But, Ronny, John and John may have us running as an well oiled machine playing attractive, fast possession based attacking football not seen this side of Die Mannschaft.  To do that the players need to be on-side. Remember Tony Mowbray? He tried to change things far to quick and lost the dressing room. The coaching staff need to ensure the big players in the squad are on side.

The team and the last coaching staff have had a slightly bad press. They have been painted as unfit and unrefined in their approach to the game. Now, unfit was something I never considered us to be. The amount of late goals we scored is proof to that. Neil Lennon’s side were the mirror image of the two Celtic managers he played under. Big imposing players who had a physical side to their game to whom he showed unswerving loyalty to was pure O’Neill. The well coached and tactually disciplined but somewhat tactually inflexible was all Strachan. Like both of those managers Lennon’s team produced some fantastic attacking performances but also knew how to dig out a result. This is not a bad trait to have.

I mention Wenger earlier. He went into a successful Arsenal changing room and had to completely change a culture. Sure, that culture included alcoholism, drunk driving and gambling but the main players bought into it. Ronny’s task is far easier as I don’t think the culture shift will be as great as Wenger faced but he still needs the top men on board and quickly.

The loss of Scott Brown is a blow. For all his faults he is the heartbeat of the team and the new manager needed him. Kris Commons is the talisman and though I have doubts off how he will fit into a fast pressing and passing system he can’t be jettisoned. Charlie Mulgrew is the last of the gang of 3 that needs to be on message. Charlie will play at centre back, which is his best position, until Ambrose returns from his holidays and may stay there if we sell Virgil Van Dijk. If we need our centre back’s to be footballers then this is Mulgrew’s perfect role.

I was having a look at our squad list. I started writing down the players that this season is make or break for. It’s easier to write down the players who it isn’t make or break for. There is also a lot of unknown quality in the squad.

Taking this into account and also the new manager then getting into the Champions League will be another phenomenal achievement. The early part of the season could see very disjointed performances and it could be 2015 before we see the best of Ronny’s philosophy. A Europa League run may not be the worst thing to happen this season (hopefully after 6 games in the Champions League) and I would like to see a refreshing young take on the League Cup. Tell the laddies they are playing no matter who we draw in that cursed competition. I also predict that Stefan Johansen will be our player of the season.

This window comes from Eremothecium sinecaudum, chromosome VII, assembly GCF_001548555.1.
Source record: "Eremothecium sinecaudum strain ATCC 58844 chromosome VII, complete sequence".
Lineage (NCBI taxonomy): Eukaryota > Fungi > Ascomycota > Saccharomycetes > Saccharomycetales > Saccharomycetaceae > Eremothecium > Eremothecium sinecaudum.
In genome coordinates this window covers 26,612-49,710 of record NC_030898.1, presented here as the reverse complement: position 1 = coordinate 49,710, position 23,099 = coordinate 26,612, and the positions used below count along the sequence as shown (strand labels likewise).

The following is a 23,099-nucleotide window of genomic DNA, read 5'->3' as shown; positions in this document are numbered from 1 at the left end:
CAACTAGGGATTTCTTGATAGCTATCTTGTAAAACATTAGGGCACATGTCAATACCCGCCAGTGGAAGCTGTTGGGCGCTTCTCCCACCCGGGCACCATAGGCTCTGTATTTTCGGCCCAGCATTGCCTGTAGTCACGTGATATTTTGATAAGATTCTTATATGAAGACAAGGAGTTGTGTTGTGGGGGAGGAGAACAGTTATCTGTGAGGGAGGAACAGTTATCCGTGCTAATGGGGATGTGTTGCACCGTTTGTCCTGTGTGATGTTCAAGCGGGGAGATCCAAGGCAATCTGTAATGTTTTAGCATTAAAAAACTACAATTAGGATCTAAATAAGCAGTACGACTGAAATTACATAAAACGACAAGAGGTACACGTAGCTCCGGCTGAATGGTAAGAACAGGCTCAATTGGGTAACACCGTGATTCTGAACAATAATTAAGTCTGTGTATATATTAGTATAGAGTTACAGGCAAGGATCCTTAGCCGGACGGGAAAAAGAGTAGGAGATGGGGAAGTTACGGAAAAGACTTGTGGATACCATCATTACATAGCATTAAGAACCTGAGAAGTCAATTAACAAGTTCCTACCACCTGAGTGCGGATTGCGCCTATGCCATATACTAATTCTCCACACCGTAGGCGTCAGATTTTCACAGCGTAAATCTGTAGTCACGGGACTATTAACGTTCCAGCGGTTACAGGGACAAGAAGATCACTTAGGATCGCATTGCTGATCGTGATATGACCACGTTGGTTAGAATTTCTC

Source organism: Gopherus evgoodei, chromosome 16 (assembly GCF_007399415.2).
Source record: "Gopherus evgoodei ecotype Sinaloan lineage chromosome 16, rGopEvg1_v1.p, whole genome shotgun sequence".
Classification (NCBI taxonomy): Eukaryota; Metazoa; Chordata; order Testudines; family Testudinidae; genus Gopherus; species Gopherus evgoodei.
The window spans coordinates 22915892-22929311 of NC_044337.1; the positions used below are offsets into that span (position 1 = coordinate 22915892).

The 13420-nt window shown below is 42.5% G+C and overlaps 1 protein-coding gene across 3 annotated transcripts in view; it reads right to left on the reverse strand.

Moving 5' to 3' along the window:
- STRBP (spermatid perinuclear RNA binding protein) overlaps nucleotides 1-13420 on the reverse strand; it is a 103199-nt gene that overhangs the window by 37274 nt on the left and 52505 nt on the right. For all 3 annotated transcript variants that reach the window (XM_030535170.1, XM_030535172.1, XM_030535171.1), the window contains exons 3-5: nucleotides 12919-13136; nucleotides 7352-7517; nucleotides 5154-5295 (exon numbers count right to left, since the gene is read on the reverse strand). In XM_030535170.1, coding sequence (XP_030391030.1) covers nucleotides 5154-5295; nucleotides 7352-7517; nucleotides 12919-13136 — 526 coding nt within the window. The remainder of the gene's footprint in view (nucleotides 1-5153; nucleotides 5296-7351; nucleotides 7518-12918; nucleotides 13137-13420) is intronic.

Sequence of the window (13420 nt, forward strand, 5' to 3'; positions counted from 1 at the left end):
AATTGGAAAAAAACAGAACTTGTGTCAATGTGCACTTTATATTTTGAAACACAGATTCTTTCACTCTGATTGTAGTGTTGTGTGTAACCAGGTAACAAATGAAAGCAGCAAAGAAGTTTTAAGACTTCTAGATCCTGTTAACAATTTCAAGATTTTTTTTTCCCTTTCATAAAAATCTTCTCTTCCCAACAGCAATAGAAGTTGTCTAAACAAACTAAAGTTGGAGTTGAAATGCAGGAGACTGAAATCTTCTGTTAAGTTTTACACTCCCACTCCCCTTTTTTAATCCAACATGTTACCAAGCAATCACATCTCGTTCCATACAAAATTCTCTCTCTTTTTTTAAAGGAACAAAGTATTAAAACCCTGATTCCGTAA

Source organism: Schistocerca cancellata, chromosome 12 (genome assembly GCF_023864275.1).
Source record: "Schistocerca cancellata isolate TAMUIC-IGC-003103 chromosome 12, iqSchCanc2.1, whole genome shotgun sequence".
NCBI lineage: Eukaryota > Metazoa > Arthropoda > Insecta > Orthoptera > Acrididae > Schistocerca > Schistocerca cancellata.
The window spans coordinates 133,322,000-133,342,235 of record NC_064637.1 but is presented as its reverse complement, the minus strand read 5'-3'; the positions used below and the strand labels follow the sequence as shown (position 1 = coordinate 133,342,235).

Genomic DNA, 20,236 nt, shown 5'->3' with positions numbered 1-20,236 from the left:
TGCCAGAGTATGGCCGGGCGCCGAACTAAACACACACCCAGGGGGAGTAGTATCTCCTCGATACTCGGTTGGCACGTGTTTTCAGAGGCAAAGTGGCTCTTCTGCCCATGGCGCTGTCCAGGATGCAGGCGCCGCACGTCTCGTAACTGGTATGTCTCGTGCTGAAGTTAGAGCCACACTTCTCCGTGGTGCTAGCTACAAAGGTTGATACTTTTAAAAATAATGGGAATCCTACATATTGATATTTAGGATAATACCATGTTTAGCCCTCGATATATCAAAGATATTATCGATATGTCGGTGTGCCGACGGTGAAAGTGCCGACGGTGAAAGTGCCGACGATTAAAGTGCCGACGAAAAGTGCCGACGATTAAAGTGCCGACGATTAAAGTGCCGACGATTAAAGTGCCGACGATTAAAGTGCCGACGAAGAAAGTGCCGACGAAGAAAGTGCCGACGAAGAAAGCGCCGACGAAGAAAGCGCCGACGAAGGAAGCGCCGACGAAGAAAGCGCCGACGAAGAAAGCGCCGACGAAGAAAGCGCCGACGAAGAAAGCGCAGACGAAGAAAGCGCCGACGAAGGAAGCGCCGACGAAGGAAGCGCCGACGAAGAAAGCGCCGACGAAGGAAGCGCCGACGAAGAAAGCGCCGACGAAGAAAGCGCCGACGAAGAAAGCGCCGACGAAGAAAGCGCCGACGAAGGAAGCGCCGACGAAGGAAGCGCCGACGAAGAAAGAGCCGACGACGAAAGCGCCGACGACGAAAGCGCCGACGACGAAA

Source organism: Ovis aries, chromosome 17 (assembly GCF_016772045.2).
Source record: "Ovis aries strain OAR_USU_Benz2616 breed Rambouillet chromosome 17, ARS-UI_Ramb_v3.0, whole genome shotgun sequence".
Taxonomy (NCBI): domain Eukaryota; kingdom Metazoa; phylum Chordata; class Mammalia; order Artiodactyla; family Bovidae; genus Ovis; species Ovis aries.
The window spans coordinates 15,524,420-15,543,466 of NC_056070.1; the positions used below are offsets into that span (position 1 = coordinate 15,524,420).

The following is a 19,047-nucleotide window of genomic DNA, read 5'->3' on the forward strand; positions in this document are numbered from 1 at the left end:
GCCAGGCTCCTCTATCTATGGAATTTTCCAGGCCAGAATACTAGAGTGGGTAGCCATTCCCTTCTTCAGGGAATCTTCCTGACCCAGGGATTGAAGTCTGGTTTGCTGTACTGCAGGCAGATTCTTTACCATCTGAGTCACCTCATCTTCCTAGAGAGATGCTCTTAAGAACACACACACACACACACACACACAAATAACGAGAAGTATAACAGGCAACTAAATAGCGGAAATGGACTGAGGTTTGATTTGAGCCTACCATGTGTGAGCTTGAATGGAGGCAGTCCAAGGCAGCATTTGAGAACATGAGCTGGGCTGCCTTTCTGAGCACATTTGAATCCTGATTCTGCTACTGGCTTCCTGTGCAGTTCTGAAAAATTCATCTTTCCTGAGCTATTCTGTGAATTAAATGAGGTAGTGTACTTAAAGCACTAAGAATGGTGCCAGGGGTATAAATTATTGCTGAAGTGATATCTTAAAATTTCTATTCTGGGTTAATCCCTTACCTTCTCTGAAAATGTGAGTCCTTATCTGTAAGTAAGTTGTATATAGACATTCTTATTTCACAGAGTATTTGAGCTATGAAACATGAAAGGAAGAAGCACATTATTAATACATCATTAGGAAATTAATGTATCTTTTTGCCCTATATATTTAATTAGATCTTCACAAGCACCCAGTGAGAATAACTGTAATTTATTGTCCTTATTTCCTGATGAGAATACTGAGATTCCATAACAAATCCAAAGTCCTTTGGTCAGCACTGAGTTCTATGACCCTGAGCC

One thing’s for sure. It’s not going to be dull.

2 Comments

  1. Wildrover
    Posted July 11, 2014 at 12:35 am | Permalink

    Very nice. Agree, it’s a dicey proposition. It could very easily be another Mowbray. Totally agree on Charlie, I’d be very happy to see him at CB again.

    I would have thought twice about paying for CelticTV this year had Celtic appointed an ‘obvious’ choice as those bandied about in the media (although I never thought that was a possibility to begin with).

    My first thought was that the club gave me what I wanted (something different, continuing with a “young” manager etc.) and I was instantly skeptical as to their motives 🙂 Excited for the new season. Like you say, there’s a few lesser known gems in the squad. Cheers.

    • kevingraham
      Posted July 11, 2014 at 8:25 pm | Permalink

      Thanks.

      There is a fine line between a few lesser known gems and the squad being seen as weak.

      It will be an interesting few weeks. Will Ronny ask the board to spend after he has had a look at what he has got? I really think he needs to…..